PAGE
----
A legal attempt to halt Boris Johnson’s plans to shut down Parliament suffered a blow today after a Scottish judge temporarily rejected it.
Lord Doherty said he was not satisfied there was a “cogent need” for an interdict.
A group of 75 parliamentarians were seeking an interim interdict – similar to an injunction – at the Court of Session ahead of a full hearing.
Doherty said: “I’m not satisfied that it has been demonstrated that there’s a need for an interim suspension or an interim interdict to be granted at this stage.
“I’m going to move the substantive hearing forward to Tuesday.
“Weighing consideration in the balance, it’s in the interest of justice that it proceeds sooner rather than later.”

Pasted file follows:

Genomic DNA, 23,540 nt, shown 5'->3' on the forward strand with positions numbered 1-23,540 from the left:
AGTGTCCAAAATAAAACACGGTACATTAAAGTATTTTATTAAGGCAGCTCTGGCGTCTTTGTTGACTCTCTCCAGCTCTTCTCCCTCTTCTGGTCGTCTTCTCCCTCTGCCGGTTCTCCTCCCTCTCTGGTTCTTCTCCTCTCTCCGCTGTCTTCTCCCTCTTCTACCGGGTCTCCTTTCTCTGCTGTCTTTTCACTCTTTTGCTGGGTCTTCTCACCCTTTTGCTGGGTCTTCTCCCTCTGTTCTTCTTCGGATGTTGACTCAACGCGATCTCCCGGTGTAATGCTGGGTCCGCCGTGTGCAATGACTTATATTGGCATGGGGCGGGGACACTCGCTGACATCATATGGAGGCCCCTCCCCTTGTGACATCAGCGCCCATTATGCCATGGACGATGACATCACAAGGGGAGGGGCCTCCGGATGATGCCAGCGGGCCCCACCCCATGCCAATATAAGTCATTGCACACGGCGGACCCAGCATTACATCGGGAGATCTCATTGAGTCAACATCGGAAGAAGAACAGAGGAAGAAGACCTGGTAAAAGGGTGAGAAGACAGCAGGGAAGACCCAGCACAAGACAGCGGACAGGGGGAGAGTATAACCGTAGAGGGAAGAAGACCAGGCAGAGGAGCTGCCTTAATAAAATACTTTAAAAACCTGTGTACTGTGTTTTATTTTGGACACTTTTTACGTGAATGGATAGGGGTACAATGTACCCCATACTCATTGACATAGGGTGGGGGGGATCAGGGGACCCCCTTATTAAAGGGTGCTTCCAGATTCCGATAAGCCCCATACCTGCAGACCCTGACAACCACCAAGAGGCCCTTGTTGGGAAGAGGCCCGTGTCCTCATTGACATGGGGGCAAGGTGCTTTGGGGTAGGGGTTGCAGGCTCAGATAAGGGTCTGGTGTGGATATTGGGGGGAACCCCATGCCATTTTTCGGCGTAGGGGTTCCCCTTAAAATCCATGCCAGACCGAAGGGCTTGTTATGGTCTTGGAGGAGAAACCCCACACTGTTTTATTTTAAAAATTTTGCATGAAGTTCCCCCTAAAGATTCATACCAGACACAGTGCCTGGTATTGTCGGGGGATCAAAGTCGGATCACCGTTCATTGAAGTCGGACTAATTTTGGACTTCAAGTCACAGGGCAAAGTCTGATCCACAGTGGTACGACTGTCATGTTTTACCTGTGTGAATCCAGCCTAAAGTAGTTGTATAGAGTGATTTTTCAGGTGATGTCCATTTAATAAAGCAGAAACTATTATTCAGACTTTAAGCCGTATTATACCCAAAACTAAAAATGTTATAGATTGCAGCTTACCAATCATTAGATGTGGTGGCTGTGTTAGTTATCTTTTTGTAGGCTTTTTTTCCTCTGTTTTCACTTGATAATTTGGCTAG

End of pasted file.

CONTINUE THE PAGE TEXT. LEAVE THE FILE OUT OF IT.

The prime minister wants to suspend parliament for several weeks ahead of a Queen’s Speech on 14 October.
The cross-party group of politicians involved in the case, including SNP MP Joanna Cherry and Liberal Democrat leader Jo Swinson, want the court to rule that it would be illegal and unconstitutional for him to do so.
Their QC, Aidan O’Neill, said the prime minister should lodge a signed affidavit with the court setting out his reasons for wanting to suspend – or prorogue – parliament.